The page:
Nicene and Ante-Nicene Fathers, Ser. II, Vol. XIV:Early Church Fathers Index Previous Next
The First Ecumenical Council: The First Council of Nice.: Excursus on the Deaconess of the Early Church.
p. 41 Excursus on the Deaconess of the Early Church.
It has been supposed by many that the deaconess of the Early Church had an Apostolic institution and that its existence may be referred to by St. Paul in his Epistle to the Romans (Rom. 16.1) where he speaks of Phœbe as being a διάκονος of the Church of Cenchrea. It moreover has been suggested that the “widows” of 1 Tim. v. 9 may have been deaconesses, and this seems not unlikely from the fact that the age for the admission of women to this ministry was fixed by Tertullian at sixty years (De Vel. Virg. Cap. ix.), and only changed to forty, two centuries later by the Council of Chalcedon, and from the further fact that these “widows” spoken of by St. Paul seem to have had a vow of chastity, for it is expressly said that if they marry they have “damnation, because they have cast off their first faith” (1 Tim. v. 12).
These women were called διακόνισσαι, πρεσβυτίδες (which must be distinguished from the πρεσβυτέραι , a poor class referred to in the Apostolic Constitutions (ii. 28) who are to be only invited frequently to the love-feasts, while the πρεσβυτίδες had a definite allotment of the offerings assigned to their support), χῆραι, diaconissæ, presbyteræ, and viduæ.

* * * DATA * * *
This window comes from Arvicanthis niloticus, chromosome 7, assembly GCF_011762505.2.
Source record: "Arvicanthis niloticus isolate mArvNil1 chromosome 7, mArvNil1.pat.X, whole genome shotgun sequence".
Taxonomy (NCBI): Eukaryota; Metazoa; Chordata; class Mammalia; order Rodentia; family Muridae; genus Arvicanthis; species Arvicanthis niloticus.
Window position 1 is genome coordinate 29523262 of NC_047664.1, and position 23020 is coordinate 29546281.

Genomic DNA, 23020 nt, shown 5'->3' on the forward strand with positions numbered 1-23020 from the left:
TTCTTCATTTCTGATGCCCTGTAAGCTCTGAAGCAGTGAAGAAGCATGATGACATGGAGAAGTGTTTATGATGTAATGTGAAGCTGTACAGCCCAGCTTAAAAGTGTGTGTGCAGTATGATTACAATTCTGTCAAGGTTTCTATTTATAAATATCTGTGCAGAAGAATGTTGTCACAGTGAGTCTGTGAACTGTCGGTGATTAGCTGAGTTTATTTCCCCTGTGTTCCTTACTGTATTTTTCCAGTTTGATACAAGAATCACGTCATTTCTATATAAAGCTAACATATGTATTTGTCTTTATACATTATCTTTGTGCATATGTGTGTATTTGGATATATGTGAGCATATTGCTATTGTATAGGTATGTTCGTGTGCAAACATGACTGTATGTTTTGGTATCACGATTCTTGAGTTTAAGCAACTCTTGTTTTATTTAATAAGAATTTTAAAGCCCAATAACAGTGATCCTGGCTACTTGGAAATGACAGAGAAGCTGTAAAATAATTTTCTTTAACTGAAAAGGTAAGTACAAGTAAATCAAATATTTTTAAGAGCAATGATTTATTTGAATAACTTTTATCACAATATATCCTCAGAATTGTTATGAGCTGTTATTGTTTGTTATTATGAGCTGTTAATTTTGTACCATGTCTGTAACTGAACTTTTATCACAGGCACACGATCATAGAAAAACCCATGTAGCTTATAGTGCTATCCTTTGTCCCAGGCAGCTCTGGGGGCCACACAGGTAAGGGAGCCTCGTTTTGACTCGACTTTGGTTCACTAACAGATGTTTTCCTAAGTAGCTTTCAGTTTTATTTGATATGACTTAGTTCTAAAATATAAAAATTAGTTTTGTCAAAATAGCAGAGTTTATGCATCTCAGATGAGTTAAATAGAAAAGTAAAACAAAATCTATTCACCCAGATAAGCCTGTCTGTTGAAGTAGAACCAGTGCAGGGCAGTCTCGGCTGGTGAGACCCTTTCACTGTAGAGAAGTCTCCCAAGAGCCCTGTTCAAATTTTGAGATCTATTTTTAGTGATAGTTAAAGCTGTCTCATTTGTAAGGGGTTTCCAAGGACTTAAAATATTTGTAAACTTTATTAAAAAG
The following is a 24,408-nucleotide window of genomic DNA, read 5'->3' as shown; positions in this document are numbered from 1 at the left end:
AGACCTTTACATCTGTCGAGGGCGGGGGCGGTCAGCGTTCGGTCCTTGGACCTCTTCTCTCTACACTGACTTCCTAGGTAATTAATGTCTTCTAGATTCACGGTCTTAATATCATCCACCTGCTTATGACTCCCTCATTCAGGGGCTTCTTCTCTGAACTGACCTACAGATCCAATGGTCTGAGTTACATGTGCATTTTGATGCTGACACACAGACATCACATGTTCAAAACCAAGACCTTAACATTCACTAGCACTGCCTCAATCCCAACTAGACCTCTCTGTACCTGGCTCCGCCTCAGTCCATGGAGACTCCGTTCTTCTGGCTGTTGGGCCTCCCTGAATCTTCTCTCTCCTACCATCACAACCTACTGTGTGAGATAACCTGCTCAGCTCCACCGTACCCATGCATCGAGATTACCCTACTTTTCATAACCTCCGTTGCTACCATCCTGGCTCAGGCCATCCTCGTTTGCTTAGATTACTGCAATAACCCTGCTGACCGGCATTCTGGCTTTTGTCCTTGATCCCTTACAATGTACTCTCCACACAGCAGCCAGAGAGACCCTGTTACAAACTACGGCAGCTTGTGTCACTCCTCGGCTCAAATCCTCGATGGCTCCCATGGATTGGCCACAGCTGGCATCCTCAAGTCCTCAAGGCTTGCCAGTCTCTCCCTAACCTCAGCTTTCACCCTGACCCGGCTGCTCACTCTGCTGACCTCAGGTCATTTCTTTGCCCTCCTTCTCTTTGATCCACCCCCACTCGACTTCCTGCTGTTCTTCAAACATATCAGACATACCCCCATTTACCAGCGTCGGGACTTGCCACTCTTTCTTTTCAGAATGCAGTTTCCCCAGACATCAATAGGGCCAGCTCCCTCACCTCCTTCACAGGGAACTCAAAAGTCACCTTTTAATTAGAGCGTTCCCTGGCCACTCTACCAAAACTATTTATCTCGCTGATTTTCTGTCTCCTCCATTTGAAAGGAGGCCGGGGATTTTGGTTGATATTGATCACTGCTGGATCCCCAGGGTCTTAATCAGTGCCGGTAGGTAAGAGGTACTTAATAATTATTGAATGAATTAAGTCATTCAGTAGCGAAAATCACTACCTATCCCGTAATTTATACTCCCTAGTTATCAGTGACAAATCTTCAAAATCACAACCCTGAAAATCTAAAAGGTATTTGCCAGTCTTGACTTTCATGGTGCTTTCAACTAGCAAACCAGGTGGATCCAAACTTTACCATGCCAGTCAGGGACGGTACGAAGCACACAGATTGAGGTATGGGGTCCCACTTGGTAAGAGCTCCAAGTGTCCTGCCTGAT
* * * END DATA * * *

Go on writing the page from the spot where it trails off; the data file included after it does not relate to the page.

The one great characteristic of the deaconess was that she was vowed to perpetual chastity. 103 The Apostolical Constitutions (vi. 17) say that she must be a chaste virgin (παρθένος ἁγνὴ) or else a widow. The writer of the article “Deaconess” in the Dictionary of Christian Antiquities says: “It is evident that the ordination of deaconesses included a vow of celibacy.” We have already seen the language used by St. Paul and of this the wording of the canon of Chalcedon is but an echo (Canon xv). “A woman shall not receive the laying on of hands as a deaconess under forty years of age, and then only after searching examination. And if, after she has had hands laid on her, and has continued for a time to minister, she shall despise the Grace of God and give herself in marriage, she shall be anathematized and the man who is united to her.” The civil law went still further, and by Justinians Sixth Novel (6) those who attempted to marry are subjected to forfeiture of property and capital punishment. In the collect in the ancient office there is a special petition that the newly admitted deaconess may have the gift of continence.
The principal work of the deaconess was to assist the female candidates for holy baptism. At that time the sacrament of baptism was always administered by immersion (except to those in extreme illness) and hence there was much that such an order of women could be useful in. Moreover they sometimes gave to the female catechumens preliminary instruction, but their work was wholly limited to women, and for a deaconess of the Early Church to teach a man or to nurse him in sickness would have been an impossibility. The duties of the deaconess are set forth in many ancient writings, I cite here what is commonly known as the XII Canon of the Fourth Council of Carthage, which met in the year 398: